Soda bread focaccia merges the best of two breads in just 30 minutes

In a world deliciously overrun with baking mash-ups — cronuts, brookies and many others, soda bread focaccia might just be my new favorite one. And if you, like me, adore focaccia, and want to enjoy it more frequently but don’t always have the time and energy it takes for a yeasted bread, then it might just become your most beloved baked good hybrid, too.

Unlike traditional focaccia, this mashup is leavened not with yeast but with baking soda. It takes about 10 minutes to assemble, less than 15 minutes to bake, and when dimpled and brushed with olive oil, it will give you all the focaccia vibes in a fraction of the time.

Get the recipe: Soda Bread Focaccia

The idea was inspired by a recipe from a booklet my mother-in-law shared from her class at the Ballymaloe Cookery School in Ireland. At the time I was developing recipes for my upcoming easy savory baking book, and the recipe was the very definition of such a bake.

Soda bread dough is very lean and thus benefits immeasurably from bathing in oil. By being generous with a flavorful seasoned oil, you turn this soft-crumbed and crispy-topped bread into an utterly mouthwatering treat.

Below, I explain how — and why — soda bread focaccia’s wonderfully short ingredient list differs from, and is similar, to yeasted focaccia, as well as share a few techniques for making it perfectly every time.

Flour: Traditional soda bread calls for all-purpose flour and although you can make soda bread focaccia with just that, we like to add a little bread flour to the mix. Not only is high-protein bread flour often an ingredient in traditional focaccia, but it also adds structure, chew and height to this hybrid, which delivers a more focaccia-like texture and look.

Sugar: Don’t be alarmed by the inclusion of sugar: It seasons the dough and helps it brown, but doesn’t actually make the bread sweet. Sugar is a surprisingly important ingredient when savory baking, particularly when making muffins and tea loaves, as it adds moisture, contributes to browning and actually helps season the dough, as well.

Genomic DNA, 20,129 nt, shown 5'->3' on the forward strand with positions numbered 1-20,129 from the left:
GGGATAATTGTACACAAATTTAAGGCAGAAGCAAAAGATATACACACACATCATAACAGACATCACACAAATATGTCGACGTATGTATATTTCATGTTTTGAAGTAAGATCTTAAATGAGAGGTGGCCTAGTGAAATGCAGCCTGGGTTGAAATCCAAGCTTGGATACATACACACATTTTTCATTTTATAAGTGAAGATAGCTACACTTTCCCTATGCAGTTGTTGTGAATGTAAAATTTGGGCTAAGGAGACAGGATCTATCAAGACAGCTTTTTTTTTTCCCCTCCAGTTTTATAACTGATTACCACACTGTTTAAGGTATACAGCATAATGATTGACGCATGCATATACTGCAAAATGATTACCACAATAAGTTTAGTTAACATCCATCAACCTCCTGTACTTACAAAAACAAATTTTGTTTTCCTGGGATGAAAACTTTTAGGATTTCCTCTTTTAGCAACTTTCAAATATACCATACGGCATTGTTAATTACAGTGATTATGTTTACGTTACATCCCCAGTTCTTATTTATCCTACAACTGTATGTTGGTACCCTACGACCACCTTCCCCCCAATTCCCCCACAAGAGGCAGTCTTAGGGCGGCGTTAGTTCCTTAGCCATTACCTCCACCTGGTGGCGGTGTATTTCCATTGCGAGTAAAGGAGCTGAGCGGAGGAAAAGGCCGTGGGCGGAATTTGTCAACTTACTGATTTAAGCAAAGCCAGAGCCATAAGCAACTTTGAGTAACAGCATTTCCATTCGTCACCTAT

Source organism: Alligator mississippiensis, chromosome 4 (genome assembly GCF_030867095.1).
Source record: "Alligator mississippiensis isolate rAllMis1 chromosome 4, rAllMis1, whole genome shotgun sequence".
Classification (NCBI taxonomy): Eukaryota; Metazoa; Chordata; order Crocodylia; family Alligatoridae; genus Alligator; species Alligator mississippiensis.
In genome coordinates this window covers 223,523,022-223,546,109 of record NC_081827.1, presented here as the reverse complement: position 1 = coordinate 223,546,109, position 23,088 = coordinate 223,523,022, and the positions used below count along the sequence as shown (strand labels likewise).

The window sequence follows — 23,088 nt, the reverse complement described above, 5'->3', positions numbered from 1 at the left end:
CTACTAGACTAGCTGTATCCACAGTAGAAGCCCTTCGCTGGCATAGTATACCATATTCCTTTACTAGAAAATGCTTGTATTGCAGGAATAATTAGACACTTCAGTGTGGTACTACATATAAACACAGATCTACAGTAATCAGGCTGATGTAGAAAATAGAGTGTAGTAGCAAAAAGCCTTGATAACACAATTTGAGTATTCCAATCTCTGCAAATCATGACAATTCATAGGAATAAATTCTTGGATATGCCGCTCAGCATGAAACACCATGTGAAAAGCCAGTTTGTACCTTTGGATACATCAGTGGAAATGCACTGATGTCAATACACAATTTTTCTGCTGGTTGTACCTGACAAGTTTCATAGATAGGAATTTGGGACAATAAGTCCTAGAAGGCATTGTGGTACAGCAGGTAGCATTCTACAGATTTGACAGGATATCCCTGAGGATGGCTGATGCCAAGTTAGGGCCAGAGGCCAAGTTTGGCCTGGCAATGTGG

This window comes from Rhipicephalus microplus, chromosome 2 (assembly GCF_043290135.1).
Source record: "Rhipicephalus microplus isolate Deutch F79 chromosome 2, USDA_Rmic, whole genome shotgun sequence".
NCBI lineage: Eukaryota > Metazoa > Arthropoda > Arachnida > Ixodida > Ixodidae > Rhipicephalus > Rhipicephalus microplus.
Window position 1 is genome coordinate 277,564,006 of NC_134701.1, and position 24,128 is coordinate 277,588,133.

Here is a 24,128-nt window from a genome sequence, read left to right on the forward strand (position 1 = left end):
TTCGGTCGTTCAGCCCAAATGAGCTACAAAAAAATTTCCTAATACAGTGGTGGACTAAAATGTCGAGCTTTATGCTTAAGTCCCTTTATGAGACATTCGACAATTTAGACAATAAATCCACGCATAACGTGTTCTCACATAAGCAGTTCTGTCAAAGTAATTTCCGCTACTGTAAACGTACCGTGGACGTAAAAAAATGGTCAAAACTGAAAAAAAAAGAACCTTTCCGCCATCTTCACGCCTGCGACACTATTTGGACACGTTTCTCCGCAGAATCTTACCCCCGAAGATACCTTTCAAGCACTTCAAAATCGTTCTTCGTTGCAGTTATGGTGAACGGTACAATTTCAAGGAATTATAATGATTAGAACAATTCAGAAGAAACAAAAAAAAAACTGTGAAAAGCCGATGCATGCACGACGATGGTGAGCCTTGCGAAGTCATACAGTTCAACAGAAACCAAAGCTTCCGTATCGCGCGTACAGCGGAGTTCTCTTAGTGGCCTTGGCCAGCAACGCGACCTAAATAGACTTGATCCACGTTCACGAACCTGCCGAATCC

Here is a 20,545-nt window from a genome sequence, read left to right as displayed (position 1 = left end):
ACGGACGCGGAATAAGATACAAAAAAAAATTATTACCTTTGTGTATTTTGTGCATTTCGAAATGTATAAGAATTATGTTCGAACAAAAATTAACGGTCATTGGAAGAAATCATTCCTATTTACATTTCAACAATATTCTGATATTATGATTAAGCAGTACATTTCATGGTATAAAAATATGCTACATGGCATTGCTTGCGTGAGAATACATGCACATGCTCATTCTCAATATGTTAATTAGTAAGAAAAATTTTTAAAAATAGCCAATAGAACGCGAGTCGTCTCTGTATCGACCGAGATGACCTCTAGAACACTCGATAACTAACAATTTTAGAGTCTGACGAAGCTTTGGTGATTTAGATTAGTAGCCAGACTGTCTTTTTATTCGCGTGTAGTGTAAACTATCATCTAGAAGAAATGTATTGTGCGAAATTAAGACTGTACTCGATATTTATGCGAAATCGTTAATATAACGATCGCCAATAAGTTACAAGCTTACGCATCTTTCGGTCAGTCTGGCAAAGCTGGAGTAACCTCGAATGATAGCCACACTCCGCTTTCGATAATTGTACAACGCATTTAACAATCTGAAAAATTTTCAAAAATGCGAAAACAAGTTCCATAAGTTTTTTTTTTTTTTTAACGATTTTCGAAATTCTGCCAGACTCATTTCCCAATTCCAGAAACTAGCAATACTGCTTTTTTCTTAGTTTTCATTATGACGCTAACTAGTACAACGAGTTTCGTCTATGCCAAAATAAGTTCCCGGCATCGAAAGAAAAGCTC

Leavening: Traditionally, soda bread is leavened with just baking soda, hence its name. But adding a little baking powder helps lift and give a lightness to the crumb that is harder to achieve without the round shape of a boule.

Buttermilk: Soda bread traditionally calls for buttermilk, which imparts tenderness and tang and contributes to leavening the bread by activating the baking soda. In a pinch, you could substitute whole milk plus 1¾ teaspoons distilled white vinegar, for the buttermilk.

Seasoned oil: A traditional soda bread has no fat — no eggs, oil or butter — save for the small amount in the buttermilk. Thus the oil you choose to dimple, brush and drizzle over the dough should not only be used generously, but also be flavorful. My recipe calls for pantry-friendly dried thyme as well as garlic and onion powders, but if you prefer fresh herbs and minced fresh garlic, by all means use them.

Variations: In addition to playing with the flavors of your seasoned oil, and sprinkling the bread with flaky sea salt, black pepper and crushed red pepper flakes before baking, consider sprinkling the bread with chopped olives, minced anchovies or caramelized onions. And post-bake, a dusting of parmesan will enhance the umami notes.

Get the recipe: Soda Bread Focaccia

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